I have normal relations with my cellmates, we do not have conflicts. Their opinion on what is happening in Ukraine is mainly based on what they see in the news. They are joking about my case. Why not [set on fire] the Kremlin, they ask?
Your name was added to the list of extremists. Now you have to go through the preventive educational work. How does this look like?
To be frank, I have never heard about this preventive work. Maybe their attention on me is more sharp, but no any work is not carried out.
How does the administration treat you?
Well, I am treated like all others. Sometimes they call me for a conversation. Yesterday they offered me a job. I refused. I do not want to work for free. I have talked with the guys here, I know how they pay here. Here we have sawmill, joiner, garage; plastic products are manufactured here.
Alexander Kolchenko and Oleg Sentsov on the trial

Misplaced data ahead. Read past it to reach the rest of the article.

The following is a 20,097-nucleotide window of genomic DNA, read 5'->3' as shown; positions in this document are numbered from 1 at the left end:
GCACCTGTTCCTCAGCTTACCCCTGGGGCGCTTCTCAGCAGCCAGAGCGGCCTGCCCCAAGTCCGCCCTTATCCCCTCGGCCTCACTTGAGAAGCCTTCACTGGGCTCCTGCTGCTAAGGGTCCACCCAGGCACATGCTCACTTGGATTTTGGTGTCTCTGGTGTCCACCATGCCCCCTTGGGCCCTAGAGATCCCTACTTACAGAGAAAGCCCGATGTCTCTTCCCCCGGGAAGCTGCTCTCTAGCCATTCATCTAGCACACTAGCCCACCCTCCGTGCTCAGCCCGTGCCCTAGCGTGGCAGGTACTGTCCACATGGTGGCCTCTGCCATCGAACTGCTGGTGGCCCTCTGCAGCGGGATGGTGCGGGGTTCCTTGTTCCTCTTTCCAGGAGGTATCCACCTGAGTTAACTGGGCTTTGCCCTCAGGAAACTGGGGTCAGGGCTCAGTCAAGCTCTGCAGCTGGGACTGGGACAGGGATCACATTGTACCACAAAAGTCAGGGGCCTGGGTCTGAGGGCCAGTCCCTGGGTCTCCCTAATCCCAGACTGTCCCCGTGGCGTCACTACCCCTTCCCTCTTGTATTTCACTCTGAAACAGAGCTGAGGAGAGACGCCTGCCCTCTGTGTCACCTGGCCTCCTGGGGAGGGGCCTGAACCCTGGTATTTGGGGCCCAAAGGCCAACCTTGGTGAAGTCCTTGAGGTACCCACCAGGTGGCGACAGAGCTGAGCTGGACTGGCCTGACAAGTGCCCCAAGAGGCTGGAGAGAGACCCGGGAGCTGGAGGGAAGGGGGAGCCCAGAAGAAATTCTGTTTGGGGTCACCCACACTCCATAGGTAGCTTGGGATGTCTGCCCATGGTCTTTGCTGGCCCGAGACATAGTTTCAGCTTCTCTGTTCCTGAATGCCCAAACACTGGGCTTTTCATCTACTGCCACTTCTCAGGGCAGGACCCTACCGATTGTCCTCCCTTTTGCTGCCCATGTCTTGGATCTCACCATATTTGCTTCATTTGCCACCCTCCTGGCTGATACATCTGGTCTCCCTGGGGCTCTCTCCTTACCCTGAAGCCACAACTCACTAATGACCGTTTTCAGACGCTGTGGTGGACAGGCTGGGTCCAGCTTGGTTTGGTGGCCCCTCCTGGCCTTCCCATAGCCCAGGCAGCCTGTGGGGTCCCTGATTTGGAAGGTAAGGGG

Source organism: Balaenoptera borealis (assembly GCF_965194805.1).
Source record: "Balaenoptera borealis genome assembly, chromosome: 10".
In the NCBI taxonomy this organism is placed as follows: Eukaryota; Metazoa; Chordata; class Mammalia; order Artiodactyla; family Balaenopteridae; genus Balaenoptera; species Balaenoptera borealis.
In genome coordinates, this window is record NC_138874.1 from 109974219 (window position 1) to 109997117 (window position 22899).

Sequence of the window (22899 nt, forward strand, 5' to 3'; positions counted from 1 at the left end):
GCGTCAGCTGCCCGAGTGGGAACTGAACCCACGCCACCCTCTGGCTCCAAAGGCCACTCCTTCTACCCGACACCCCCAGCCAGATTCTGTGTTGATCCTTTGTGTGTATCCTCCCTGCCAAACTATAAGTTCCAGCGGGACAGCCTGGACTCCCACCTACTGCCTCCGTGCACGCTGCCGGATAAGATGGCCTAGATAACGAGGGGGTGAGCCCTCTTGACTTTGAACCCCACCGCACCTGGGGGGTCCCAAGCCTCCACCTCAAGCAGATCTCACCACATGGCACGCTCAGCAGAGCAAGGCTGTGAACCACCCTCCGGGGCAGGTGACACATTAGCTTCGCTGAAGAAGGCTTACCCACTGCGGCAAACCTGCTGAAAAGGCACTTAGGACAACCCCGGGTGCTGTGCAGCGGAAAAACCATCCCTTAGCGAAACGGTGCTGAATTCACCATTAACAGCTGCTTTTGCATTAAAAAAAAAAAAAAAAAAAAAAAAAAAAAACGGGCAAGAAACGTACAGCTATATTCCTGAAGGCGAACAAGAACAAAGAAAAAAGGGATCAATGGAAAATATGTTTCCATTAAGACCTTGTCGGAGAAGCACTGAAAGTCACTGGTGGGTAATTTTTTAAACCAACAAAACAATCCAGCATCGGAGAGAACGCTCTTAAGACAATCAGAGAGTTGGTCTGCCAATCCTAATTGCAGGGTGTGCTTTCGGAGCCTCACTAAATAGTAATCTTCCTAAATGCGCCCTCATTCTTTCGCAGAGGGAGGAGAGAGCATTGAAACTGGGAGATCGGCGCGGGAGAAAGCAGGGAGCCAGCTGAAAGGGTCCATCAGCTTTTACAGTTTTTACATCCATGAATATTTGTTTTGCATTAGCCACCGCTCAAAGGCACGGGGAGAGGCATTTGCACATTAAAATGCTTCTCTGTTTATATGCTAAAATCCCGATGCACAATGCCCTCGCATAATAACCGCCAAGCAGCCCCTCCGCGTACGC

Do you have at least some communication channel with the rest of the guys who have been convicted in your case? If yes, what is happening to them?
I do not have any communication channels with them. Sometimes in prisons we came together with Oleg (Sentsov – Ed.) I know that he went to Yakutsk. I know that (Gennady) Afanasiev (another prisoner on the case of Sentsov and Kolchenko; sentenced to seven years – Ed.) is in Komi. Recently I have talked to my mom via the pay phone. She often communicates with the mother of Afanasyev. My mother is going to visit me in May.
Russian Ministry of Justice instructed the Federal Penitentiary Service to prepare the necessary documents for the extradition of convicted Ukrainians. Have you heard about this? Do you think that this option is more real than your exchange?